Opinion

Commentary: Fairness doctrine has talk-radio concerned

OK, dittoheads, that's my explanation of how all these bailouts are going to lead to a government takeover of the American economy that will bankrupt us all. And now I'm going to hand my microphone over to those fine young folks from Air America for the next two hours to explain how idiotically wrong I am about all this.

Can you imagine it? The Limbaugh lying down with the lamb? The Christians-and-lions slaughterhouse of talk radio turning the other cheek, or, at least, the other ear? Conservatives can – though in place of the word imagine, they're more likely to use fear.

They say the incoming Barack Obama administration and its Democratic allies in Congress plan to strangle talk radio with fairness: specifically, the Fairness Doctrine, a long-abandoned federal policy that requires radio and TV stations to balance conservatives with liberals and vice-versa.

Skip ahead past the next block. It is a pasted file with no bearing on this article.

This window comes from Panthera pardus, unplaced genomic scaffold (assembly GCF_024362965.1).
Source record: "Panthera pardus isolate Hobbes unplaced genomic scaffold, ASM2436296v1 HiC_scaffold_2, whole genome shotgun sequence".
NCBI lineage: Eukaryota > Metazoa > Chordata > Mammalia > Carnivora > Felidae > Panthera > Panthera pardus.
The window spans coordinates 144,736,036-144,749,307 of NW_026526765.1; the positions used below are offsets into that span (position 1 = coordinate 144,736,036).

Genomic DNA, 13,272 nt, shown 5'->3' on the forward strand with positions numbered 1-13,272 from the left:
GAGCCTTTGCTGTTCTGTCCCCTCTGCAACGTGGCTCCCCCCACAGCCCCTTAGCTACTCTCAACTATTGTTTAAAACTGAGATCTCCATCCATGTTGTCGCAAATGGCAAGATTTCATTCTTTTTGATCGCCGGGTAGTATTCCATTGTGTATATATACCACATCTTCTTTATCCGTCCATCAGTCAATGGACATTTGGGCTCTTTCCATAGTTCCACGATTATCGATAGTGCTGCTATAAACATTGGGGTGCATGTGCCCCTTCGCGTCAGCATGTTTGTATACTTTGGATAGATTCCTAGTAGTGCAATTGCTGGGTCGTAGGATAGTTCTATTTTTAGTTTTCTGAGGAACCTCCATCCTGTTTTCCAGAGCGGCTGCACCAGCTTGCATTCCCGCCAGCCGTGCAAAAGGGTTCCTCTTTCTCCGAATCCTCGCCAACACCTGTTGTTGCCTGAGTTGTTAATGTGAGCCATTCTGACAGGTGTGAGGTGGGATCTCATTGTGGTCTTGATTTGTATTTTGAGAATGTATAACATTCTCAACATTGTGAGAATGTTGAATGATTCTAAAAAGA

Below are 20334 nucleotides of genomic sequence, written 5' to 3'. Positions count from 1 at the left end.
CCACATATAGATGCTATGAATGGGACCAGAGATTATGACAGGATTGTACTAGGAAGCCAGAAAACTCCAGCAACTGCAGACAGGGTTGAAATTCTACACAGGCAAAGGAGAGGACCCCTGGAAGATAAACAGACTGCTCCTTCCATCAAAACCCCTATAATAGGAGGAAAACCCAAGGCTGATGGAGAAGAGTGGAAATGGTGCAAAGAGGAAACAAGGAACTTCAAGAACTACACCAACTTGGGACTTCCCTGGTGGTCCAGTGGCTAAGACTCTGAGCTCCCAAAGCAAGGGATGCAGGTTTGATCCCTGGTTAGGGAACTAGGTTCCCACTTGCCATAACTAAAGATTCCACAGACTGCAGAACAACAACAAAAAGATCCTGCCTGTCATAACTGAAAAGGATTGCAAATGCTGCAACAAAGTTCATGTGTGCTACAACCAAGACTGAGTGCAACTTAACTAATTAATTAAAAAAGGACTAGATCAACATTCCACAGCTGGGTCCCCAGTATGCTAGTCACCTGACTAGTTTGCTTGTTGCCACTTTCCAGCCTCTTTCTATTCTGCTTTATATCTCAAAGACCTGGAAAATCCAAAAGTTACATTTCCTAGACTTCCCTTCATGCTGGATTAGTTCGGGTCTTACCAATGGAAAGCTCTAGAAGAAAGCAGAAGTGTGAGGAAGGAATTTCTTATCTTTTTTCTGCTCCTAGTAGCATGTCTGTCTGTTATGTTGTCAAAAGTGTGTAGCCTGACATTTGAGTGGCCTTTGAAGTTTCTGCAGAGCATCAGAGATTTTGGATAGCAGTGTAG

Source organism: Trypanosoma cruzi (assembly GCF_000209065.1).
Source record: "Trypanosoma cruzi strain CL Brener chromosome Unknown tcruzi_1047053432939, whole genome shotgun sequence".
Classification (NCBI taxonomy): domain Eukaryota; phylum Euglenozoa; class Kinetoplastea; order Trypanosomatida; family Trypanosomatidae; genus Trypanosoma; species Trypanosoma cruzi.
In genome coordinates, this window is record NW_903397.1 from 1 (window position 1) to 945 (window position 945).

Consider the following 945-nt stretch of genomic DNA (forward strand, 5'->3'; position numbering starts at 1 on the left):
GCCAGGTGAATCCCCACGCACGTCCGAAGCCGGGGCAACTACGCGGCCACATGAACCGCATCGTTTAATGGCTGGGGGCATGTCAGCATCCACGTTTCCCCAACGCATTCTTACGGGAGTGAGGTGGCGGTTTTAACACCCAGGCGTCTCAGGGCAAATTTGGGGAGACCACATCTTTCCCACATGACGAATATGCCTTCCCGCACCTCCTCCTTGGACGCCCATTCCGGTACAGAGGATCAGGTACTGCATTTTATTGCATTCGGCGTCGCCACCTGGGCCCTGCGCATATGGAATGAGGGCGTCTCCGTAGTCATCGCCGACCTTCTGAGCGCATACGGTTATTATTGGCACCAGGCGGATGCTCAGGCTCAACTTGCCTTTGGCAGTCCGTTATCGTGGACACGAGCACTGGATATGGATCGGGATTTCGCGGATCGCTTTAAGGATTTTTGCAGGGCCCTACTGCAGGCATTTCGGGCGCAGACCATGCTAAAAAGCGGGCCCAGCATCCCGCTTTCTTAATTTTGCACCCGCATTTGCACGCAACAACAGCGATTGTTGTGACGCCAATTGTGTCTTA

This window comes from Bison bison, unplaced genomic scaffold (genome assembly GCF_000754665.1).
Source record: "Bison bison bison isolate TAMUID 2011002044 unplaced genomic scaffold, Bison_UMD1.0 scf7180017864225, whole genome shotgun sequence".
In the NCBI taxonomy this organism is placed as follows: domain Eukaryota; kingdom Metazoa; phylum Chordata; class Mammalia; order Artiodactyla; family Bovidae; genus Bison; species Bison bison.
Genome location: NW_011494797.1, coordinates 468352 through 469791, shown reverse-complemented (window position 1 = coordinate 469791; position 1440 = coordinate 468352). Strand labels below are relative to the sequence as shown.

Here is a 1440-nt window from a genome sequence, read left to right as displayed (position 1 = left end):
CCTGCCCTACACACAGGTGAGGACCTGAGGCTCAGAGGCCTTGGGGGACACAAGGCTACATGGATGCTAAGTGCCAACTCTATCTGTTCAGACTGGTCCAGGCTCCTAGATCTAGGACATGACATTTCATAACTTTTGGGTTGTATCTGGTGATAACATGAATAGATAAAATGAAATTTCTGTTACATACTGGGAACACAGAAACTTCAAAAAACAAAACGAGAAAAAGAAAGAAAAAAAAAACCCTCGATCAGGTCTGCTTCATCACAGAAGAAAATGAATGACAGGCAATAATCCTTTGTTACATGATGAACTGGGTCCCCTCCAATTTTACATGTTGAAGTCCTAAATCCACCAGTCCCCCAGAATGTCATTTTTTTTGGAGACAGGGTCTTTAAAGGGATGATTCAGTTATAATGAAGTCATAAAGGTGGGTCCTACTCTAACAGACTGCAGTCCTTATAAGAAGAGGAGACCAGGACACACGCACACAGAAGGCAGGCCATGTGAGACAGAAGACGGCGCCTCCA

At its most extreme, the Fairness Doctrine might require Rush Limbaugh or Glenn Beck to follow every right-to-life phone call with one from a doctor who does partial-birth abortions. Or, for that matter, pro-gun-control people calling in to lefty Randi Rhodes to be balanced by commentary from AK-47 owners.

Even a more moderate and more likely scenario – forcing stations to carry shows from across the ideological spectrum – would wreak havoc with talk radio, station managers and other industry figures say, since most talk stations brand themselves as either conservative or liberal.

"Why would you air something your listeners don't like?" says Brian Maloney, a former conservative talk-show host who now writes a blog called Radio Equalizer, widely read in the industry. "Why would you play classical music on a country station? The listeners just turn it off."

Though a resumption of the Fairness Doctrine would affect all broadcast television and radio stations, its biggest impact would be on conservatives, who by some estimates outnumber liberals on talk radio by a margin of nine to one – in South Florida, three of the four talk stations are conservative. It's become the place where grass-roots conservatives meet, organize and develop talking points with the help of Limbaugh and other movement mouthpieces.

To read the complete column, visit The Miami Herald.

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